REGINA – A legislative committee will look at ways to boost what Premier Brad Wall has called Saskatchewan’s “dubious record” on organ donations.
Health Minister Dustin Duncan tabled a motion in the legislature Thursday calling for the review and says he’d like to see recommendations by the end of November.
Duncan says that could include looking at presumed consent, which means people are considered donors unless they choose to opt out.
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But the health minister says there hasn’t been enough research to know what Saskatchewan residents think about presumed consent.
“There’s a lot of strong feelings on both sides of this,” said Duncan.
“There’s not a lot of experience in the world with presumed consent. My understanding is that Wales is looking at it as well, but to this point there’s only a couple of countries that have actually proceeded down this road.”
Saskatchewan’s rate of organ and tissue donation is low compared to the rest of Canada. Less than one per cent of people who die in Saskatchewan donate any organ or tissue.
There were 11 deceased donors in Saskatchewan last year from a population of slightly more than one million, compared to the Canadian average of 17 per million in 2014.
Most kidney and cornea transplants are performed in Saskatchewan.
Pediatric patients, or patients needing transplants other than kidney or cornea, are referred to transplant centres in other provinces.
“There are still far too many Saskatchewan people waiting for a transplant that will improve their quality of life or even save their life,” Duncan said.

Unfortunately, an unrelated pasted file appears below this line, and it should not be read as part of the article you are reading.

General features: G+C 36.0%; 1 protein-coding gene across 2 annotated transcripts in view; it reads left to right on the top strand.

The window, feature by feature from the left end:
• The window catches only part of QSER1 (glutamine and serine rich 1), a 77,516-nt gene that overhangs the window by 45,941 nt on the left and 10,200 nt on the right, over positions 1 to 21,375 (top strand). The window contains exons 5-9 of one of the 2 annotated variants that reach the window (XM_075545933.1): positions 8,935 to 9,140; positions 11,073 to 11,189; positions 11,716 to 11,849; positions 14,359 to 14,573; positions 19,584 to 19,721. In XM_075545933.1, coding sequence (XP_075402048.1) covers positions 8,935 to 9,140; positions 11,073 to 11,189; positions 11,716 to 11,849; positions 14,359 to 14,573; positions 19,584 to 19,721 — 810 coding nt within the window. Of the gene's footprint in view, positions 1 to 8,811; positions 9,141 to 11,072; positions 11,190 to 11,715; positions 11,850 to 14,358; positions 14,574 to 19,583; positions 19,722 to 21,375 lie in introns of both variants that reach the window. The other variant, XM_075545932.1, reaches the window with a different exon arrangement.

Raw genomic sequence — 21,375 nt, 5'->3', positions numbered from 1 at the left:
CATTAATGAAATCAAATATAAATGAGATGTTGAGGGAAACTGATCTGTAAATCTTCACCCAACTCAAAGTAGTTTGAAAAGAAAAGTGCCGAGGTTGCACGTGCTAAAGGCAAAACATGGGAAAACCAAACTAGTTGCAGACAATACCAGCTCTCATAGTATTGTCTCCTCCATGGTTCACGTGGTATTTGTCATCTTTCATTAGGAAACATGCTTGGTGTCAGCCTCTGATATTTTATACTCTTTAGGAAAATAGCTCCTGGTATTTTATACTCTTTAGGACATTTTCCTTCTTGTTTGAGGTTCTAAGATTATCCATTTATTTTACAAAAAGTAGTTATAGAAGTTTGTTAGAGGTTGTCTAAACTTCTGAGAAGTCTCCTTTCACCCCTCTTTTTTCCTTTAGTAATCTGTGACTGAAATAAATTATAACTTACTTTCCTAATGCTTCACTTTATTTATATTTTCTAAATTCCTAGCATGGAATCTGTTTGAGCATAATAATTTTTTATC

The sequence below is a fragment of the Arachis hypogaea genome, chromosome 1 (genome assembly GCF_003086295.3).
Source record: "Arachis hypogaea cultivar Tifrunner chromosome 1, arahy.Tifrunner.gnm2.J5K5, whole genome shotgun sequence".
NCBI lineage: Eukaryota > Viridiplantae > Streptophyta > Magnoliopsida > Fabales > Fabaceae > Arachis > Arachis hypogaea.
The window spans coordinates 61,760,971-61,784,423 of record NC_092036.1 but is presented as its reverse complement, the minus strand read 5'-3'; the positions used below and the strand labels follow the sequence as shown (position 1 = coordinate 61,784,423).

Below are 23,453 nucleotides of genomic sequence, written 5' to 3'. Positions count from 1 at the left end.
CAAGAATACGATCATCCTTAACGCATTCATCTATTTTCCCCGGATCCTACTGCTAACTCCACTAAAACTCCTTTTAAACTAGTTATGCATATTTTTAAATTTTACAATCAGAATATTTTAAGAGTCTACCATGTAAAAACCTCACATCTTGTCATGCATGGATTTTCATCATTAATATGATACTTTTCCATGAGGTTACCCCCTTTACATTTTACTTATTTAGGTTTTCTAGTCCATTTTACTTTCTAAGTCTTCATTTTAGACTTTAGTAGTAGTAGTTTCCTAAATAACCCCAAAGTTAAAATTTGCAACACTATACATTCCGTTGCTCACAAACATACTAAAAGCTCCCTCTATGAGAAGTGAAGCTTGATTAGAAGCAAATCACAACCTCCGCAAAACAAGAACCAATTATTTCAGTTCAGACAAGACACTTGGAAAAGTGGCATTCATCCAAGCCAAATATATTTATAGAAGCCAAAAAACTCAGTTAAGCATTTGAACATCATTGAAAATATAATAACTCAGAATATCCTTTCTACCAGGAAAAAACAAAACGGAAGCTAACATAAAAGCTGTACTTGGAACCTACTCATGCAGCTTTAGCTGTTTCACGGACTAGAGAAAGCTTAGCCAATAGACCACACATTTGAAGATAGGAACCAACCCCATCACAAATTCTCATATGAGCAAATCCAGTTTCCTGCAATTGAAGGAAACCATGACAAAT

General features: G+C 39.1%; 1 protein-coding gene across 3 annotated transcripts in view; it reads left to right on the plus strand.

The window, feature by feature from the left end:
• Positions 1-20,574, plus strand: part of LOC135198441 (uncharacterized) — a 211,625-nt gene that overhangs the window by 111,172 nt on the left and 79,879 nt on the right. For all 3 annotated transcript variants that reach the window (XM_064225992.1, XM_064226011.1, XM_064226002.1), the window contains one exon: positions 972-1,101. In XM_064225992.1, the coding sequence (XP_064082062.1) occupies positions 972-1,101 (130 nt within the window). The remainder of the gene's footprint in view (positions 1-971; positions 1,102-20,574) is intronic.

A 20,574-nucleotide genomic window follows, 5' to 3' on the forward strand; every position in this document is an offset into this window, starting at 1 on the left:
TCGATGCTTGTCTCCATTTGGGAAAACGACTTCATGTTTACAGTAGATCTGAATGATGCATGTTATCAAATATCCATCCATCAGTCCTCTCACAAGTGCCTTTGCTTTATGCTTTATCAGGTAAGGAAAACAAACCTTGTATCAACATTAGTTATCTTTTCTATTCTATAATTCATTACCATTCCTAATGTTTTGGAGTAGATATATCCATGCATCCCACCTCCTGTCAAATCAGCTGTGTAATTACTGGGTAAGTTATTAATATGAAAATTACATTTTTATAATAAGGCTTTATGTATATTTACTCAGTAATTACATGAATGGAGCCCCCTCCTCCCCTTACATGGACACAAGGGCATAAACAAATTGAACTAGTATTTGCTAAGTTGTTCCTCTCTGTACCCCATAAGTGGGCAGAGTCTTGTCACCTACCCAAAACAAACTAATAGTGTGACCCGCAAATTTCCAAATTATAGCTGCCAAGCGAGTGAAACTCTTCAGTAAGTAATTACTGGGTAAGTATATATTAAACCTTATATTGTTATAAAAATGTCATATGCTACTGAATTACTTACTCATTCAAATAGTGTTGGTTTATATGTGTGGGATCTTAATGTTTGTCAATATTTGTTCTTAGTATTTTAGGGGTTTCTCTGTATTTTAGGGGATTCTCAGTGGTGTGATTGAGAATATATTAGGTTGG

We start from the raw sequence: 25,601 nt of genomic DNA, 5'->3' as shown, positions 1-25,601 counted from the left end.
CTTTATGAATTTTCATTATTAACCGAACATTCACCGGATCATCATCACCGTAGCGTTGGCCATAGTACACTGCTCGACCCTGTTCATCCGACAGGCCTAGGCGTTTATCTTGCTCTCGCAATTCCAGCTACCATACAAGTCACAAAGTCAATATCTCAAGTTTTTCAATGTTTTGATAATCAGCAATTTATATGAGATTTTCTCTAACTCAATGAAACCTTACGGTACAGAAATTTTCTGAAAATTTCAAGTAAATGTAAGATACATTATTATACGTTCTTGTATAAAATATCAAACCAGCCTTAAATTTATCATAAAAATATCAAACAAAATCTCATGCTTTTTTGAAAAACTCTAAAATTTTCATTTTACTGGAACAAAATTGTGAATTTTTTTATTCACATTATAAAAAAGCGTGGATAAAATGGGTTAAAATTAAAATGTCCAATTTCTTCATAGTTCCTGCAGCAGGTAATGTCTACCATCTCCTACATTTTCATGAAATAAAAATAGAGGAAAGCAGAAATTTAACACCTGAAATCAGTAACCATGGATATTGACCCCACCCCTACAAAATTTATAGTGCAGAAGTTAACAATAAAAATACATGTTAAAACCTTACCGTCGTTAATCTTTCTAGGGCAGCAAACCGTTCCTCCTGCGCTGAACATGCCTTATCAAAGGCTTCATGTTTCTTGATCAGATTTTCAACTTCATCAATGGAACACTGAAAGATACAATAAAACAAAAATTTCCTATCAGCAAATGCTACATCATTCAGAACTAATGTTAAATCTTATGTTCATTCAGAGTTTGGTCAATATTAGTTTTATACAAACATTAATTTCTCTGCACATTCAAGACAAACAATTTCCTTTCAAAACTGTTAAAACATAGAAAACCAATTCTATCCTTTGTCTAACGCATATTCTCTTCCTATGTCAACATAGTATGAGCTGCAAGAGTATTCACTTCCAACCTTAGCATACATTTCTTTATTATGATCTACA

In February, a group of transplant patients and their families urged the Manitoba government to change the rules so that people don’t have to sign up in order to donate their organs after death.
The group, called Manitobans for Presumed Consent, said the idea is to save more lives by getting more organ donations.
Just one per cent of Manitobans have signed up for an online organ donation registry.
The Canadian Institute for Health Information said in March that over the last decade, the number of Canadians waiting for a new organ has been higher than the number of transplants performed within a given year.
It said there were 2,356 organ transplant surgeries performed in 2014, according to the latest numbers available. However, more than 4,500 Canadians were on the waiting list.
Canadians waiting for a new kidney accounted for more than 3,400, or 77 per cent, of those on the list.